This manual serves as a valuable resource for academics, staff, and students who are committed to reducing their environmental footprint.
This manual will provide a list of recommended strategies that can be used for any event, whether organizing a small team meeting, department gathering, or large conferences and workshops. This guide outlines a compilation of considerations to keep in mind.
The information in the handbook may not apply to every event, as each event holds its unique attributes. While this list is not exhaustive, it serves as an excellent starting point to embark on the journey of organizing an exceptional ‘green’ event.
The University of Windsor sits on the traditional territory of the Three Fires Confederacy of First Nations, which includes the Ojibwa, the Odawa, and the Potawatomi. We respect the longstanding relationships with First Nations people in this place in the 100-mile Windsor-Essex peninsula and the straits – les détroits – of Detroit.” This territory is covered by the Upper Canada Treaties. The Indigenous People of Canada have a profound connection to this land and nature, and we would like to thank the people who have been acting as stewards and have cared for this land since time immemorial. Follow the link to learn more about the University of Windsor’s Indigenous initiatives and steps towards reconciliation.
Equity, Diversity, Inclusion
Being sustainable conscious includes being socially just, which means the commitment to seeing that events are accessible and inclusive for all. We encourage you to take the necessary actions in the incorporation of underrepresented communities and include their perspectives and ideas in your event’s content (speakers, judges and panelists). Ensure that the opportunity creates spaces of diverse representation and contributions from people of different ages, genders, race, ethnicity, and abilities and thus avoid tokenism - simple symbolic or performative inclusion.
When scheduling the event, check if there is a religious holiday or if the location is accessible. A date or location change can create better opportunities for participation. By promoting our campus diversity through intentional inclusion efforts within your event’s content, you contribute to a more equitable and socially just environment.
Sustainable Development Goals
The United Nations Sustainable Development Goals (UN SDGs) is a framework to guide, support and track progress to create a sustainable future for all. The 17 SDGs address the interrelated global challenges that contribute to the climate crisis and various injustices worldwide.
We encourage you to incorporate the SDGs into your activities and consider how they align with different activities and areas of focus throughout your planning journey.
What is a Green Event?
A “Green Event” is one that focuses on reducing waste and supporting sustainable behaviours. It is an event that adopts an all-encompassing strategy to minimize the use of materials and energy. This includes making mindful decisions, both big and small, to reduce your impact on the planet; some can be relatively easy while others may take some extra effort, creating a positive impact for attendees and the planet. From an organizer’s perspective, a green event is set up to be as sustainable and less wasteful as possible while creating a welcoming and inclusive atmosphere for attendees, that encourages ‘eco-friendly’ practices with ease.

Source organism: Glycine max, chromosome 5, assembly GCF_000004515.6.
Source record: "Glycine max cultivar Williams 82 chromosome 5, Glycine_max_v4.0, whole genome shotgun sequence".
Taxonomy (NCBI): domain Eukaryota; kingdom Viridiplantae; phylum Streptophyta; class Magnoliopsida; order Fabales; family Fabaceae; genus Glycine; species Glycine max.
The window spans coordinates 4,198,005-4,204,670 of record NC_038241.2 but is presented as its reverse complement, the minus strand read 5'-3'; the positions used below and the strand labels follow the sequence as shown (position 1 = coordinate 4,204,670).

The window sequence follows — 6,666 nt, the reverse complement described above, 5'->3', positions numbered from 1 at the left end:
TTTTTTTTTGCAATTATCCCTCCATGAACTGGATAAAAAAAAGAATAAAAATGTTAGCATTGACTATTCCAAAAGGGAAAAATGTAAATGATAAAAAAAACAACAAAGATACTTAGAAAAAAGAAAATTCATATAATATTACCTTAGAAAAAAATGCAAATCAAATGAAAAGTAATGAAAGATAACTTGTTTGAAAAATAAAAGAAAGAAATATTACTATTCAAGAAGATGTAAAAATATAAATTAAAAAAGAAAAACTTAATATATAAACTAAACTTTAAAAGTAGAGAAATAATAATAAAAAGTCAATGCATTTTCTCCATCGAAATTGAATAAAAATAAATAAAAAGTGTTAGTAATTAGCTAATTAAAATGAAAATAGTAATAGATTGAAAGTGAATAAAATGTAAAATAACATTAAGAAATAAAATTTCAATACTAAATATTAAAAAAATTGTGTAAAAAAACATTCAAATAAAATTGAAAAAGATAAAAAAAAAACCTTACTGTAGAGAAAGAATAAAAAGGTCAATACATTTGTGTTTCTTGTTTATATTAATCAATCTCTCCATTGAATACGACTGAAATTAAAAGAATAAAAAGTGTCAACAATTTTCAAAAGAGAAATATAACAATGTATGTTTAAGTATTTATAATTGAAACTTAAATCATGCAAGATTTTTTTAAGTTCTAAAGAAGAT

Understanding the event’s sustainability targets in advance can aid decision-making that aligns with the values and objectives of the event. As an example, a Fair Trade event, and Zero (or low) Waste event would have different product offerings and priorities. Balancing the budget and sustainability can be difficult at first, but we are here to help with suggestions below. By applying the 4Rs of sustainability, zero waste activities strive to keep garbage out of landfills. An effective zero waste activity will depend on waste collection and thoughtful purchase decisions.
When organizing a green event, it is important to consider the 4Rs of sustainability, to use our resources more sensibly.
Consider if you really need to purchase or use specific materials and items.
- Is it necessary for the event? Are there reusable alternatives (e.g., refuse to use single use straws or single use plastic water bottles, they may not be a need for straws altogether, you can also encourage attendees to bring their own reusable bottles and mugs).
- Before buying new, can you borrow the items from other departments and groups to borrow common items, like tablecloths or decorations.
- Save materials and money by purchasing fewer items; also opt for buying in bulk.
- Ask vendors and suppliers to reduce the amount of plastic packaging or ask if it can be completely avoided.
- Work with catering staff to plan for the correct amount of food, to avoid food waste.
- Can items at your event be reused? Will A-Frames and banner signs have the date and time, or can they just have the event name (if it is a recurring event or meeting).
- How can resources be used in a new way? Can you collect mason jars from the planning committee, to be used as centerpieces instead of buying new.
- Reuse name badges or lanyards (collect from attendees at the end of your event).
Is it recyclable? Is it compostable?
- Learn more about what is recyclable and what is compostable!